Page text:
The prices of the Canon EF 100-400 ($3500) or RF 100-500 ($5000) in my part of the world are hard to justify, even though the exchange rate isn't double, Canon likes doubling the prices here, an R5 with an RF 100-500 is a $10,500 setup! :(
The brightness of images depends on whether you expose or underexpose or on your post processing settings. The RF f/11 lenses are no exception to this, as are any images from any other lens at f/11. (Strictly speaking T-stops are more accurate for absolute transmittance, but the difference between T and f is corrected by your exposure metering or you.)
 
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LogicExtremist

Lux pictor
Sep 26, 2021
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The brightness of images depends on whether you expose or underexpose or on your post processing settings. The RF f/11 lenses are no exception to this, as are any images from any other lens at f/11. (Strictly speaking T-stops are more accurate for absolute transmittance, but the difference between T and f is corrected by your exposure metering or you.)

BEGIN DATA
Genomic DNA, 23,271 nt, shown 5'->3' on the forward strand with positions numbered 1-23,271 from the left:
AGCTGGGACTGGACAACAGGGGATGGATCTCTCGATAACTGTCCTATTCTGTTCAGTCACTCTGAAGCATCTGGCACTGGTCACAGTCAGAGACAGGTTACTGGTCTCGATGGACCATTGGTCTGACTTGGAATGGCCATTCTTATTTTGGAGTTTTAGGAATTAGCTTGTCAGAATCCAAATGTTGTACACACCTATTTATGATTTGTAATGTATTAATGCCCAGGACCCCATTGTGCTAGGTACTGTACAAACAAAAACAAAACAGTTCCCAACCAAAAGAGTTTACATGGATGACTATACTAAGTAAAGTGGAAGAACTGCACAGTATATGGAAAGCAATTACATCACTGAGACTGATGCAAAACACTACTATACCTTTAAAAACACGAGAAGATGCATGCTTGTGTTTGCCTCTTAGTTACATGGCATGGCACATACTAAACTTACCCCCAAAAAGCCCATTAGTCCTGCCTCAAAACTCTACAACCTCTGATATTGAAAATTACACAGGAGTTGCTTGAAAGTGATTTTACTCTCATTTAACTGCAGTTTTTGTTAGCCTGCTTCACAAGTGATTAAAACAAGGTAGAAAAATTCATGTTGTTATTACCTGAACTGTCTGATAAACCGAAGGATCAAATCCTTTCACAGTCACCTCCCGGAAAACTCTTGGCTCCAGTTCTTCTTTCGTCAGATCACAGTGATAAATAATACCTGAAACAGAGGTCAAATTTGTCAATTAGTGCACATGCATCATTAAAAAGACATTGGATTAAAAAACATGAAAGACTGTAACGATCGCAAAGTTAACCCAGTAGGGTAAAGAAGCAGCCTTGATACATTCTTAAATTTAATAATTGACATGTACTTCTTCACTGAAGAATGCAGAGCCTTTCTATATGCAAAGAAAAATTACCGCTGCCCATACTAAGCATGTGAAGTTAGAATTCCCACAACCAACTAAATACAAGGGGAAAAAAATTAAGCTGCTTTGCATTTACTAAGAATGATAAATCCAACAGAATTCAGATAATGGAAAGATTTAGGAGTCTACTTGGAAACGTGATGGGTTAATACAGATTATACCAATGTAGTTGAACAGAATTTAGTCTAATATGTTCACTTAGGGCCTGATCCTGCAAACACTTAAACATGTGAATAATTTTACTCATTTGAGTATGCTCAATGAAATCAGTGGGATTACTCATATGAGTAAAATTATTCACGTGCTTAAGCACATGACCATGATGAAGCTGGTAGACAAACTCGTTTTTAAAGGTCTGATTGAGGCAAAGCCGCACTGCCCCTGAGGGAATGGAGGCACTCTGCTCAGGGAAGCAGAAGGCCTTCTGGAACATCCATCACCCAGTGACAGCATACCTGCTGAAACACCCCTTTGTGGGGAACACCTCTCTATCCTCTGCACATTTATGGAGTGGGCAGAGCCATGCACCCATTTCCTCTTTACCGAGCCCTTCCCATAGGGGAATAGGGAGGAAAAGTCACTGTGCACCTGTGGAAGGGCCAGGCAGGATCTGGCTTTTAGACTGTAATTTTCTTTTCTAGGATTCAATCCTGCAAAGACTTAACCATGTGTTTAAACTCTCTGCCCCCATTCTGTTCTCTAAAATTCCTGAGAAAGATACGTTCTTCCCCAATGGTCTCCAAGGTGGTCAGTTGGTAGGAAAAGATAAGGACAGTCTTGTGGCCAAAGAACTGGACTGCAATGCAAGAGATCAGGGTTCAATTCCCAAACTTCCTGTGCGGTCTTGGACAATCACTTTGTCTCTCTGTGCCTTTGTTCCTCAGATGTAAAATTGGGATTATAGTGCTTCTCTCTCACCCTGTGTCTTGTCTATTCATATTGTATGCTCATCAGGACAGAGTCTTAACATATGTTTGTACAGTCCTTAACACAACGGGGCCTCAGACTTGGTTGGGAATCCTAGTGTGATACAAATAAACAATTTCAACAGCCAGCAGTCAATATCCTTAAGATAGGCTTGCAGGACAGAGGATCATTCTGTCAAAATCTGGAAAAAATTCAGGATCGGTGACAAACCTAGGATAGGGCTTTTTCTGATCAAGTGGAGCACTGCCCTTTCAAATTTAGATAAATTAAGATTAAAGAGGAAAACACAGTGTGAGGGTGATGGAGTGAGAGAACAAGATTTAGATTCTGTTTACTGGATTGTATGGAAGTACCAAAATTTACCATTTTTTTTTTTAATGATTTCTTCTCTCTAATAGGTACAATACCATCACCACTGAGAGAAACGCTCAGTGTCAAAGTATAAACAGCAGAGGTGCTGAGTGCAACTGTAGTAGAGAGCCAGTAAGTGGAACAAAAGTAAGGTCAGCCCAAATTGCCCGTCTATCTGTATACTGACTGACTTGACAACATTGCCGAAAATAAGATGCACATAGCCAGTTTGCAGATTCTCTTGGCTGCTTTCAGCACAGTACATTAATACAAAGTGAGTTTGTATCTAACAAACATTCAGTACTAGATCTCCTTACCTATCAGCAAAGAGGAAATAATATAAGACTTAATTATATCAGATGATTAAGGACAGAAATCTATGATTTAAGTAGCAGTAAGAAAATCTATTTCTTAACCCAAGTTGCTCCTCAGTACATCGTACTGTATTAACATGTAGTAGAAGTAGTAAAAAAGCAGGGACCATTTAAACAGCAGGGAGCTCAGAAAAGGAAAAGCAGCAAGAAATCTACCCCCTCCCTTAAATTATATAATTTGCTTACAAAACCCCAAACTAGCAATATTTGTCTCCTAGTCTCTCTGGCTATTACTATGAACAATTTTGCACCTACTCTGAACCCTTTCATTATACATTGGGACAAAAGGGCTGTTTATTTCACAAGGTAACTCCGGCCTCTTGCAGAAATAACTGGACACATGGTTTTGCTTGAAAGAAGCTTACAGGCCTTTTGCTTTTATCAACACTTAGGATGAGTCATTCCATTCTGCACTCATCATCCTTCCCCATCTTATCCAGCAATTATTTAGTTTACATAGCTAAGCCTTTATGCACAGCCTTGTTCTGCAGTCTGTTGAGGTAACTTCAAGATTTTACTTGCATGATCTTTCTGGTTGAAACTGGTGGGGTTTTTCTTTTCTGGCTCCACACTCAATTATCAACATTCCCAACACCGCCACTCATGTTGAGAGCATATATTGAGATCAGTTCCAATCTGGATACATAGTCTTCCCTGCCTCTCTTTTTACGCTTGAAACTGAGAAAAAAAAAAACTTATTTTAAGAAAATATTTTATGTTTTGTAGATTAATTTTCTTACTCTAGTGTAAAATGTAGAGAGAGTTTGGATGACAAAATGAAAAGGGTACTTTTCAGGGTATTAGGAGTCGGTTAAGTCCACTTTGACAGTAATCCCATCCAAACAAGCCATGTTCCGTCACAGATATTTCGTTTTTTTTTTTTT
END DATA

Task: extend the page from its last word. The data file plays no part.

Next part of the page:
That's what I would have thought, you'd just just adjust the exposure meter to the centre, and brighten the images in post if necessary. I've seen this 'image darkness' for lack of a better expression in most 600 and 800 f/11 image I've seen posted on the internet, and that put me off. I can't imagine they're all shooting jpegs SOOC. I'm at loss to explain it, though you might have some ideas of why this might be the case.